Common names: Cicada, Dogday Cicada, Dogday Locust, Harvestfly, Harvestman Cicada, Locust
Scientific name: Order Homoptera, family Cicadidae, many genera and species
Size: Adult—1" to 3"
Identification: The big insects that make all the noise in mid-summer. They have wide, blunt heads with big bulging eyes and clear, brittle wings. Empty nymphal skins can be seen attached to trees, shrubs, and buildings in the summer. Skin looks like a hollow June bug skin.
Biology and life cycle: Males sing in a loud, sustained, shrill song in the summer. Nymphs have stout brown bodies with large front legs used as scoops. They feed on roots and molt until ready for the last molt. They dig out of the soil, climb a tree, and attach to tree bark or sometimes windows and door screens. Adults emerge during the final molt through a slit in the back, feed for a 5 or 6 weeks, mate, and then lay eggs in slits in tree branches. In two months the eggs hatch and the nymphs drop to the ground and burrow into the soil.
Cicada eggs remain in the twigs for 6 to 10 weeks before hatching. After the eggs hatch, the tiny ant-like first stage nymphs drop to the soil to borrow in 6 to 18 inches underground to feed for the next 2 or more years. Cicadas can develop for a thirteen to seventeen years cycle. Nymphs feed on the roots of many kinds of trees.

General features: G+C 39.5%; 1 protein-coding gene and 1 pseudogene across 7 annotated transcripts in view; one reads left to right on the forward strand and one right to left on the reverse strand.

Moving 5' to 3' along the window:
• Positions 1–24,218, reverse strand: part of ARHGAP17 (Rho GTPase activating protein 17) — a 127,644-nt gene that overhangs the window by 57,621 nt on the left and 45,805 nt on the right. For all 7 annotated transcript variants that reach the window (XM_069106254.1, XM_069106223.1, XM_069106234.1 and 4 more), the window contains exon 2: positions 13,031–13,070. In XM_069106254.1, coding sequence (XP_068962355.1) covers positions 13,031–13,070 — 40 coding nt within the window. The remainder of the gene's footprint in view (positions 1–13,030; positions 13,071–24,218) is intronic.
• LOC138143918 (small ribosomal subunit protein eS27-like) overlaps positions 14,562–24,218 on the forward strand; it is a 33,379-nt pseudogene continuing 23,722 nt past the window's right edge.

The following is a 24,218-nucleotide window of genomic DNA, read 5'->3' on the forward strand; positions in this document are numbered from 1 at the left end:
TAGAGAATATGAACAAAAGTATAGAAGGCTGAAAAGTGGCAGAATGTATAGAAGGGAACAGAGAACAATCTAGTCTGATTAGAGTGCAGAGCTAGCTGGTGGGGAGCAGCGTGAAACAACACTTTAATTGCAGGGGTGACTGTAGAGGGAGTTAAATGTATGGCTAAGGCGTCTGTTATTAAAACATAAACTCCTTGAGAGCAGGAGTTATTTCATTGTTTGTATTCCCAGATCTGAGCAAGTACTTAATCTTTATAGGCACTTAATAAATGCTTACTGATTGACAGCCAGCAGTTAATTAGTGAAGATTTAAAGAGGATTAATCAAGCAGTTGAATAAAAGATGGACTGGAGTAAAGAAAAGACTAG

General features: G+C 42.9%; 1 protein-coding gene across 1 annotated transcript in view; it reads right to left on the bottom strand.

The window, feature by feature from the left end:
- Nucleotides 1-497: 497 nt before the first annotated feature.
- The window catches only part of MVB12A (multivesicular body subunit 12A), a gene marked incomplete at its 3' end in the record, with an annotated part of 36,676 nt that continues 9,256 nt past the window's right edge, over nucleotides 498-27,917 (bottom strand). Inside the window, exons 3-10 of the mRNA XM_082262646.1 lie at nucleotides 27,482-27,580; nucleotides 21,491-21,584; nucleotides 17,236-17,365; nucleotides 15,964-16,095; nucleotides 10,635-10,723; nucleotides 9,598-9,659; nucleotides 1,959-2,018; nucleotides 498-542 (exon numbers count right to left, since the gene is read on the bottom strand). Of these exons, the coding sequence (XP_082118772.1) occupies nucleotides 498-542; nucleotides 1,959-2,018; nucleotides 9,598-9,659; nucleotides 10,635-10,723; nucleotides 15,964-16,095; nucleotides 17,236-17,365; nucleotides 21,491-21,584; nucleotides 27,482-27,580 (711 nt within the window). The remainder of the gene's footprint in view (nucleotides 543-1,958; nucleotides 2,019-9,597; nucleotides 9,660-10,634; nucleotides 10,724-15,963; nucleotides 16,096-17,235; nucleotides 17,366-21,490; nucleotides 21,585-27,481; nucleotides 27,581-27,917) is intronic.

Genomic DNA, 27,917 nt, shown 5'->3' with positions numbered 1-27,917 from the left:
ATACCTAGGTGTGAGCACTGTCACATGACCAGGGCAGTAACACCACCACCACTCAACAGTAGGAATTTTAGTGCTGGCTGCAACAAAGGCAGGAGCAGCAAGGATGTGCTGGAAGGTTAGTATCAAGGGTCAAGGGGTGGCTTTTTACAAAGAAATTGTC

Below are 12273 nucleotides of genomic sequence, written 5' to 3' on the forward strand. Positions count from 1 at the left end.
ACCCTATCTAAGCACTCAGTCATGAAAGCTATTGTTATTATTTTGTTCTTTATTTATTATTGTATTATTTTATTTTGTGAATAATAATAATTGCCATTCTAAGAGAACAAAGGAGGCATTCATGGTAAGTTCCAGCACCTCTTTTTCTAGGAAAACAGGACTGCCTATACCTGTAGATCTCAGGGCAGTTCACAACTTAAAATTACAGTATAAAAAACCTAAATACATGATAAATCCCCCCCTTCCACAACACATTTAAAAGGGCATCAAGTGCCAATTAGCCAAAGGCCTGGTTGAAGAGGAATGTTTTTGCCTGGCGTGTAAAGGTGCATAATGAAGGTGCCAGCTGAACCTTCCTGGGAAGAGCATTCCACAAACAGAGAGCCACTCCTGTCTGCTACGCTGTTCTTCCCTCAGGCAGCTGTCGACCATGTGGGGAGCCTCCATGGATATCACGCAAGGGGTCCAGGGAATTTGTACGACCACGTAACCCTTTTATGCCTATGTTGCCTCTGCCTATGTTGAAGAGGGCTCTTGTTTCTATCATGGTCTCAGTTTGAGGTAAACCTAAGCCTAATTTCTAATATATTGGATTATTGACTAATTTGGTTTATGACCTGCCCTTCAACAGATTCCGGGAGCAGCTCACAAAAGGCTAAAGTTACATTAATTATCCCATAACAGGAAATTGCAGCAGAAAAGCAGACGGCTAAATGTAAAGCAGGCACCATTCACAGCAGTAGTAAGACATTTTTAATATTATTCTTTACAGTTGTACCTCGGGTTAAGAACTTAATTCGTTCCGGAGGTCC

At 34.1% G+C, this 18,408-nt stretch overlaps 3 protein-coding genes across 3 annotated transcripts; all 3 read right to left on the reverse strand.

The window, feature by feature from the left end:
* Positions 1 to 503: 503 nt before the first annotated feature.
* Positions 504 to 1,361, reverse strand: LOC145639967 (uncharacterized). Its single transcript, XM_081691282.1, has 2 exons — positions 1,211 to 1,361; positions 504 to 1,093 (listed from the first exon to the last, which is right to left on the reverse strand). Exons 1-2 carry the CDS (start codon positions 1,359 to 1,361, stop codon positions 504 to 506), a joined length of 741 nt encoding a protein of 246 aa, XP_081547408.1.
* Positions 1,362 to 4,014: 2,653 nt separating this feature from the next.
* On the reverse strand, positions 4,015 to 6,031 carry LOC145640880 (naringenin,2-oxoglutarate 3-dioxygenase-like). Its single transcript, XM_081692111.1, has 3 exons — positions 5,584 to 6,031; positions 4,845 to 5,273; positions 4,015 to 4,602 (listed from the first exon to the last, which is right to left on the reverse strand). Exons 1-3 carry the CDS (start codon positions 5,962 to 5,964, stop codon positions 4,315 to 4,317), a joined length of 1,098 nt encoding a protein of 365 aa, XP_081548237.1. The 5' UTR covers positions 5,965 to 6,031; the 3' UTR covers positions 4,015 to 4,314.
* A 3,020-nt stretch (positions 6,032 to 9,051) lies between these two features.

Habitat: Any treed area, conifers and mixed woods. Also in shrubs.
Feeding habits: Nymphs feed on tree roots. Plant damage comes from the egg-laying slits in stems, which cause tip growth to die.
Economic importance: Cause little major plant damage. Most serious damage comes from the egg-laying slits in the bark of small branches.
Natural control: Cicada killers.
Organic control: We know of no effective techniques yet. There are never enough of them in any one place. Beneficial nematodes will help.
Insight: Wrongly called locusts. Females have no sound apparatus. Only males make the sound. They probably defend themselves with their high-pitched sound. The male, which is sometimes called the harvestfly, is responsible for the sad, sustained sound that fills the air on hot summer days. This sound is a mating call and also a means of protection, so loud it hurts the ears of some predators.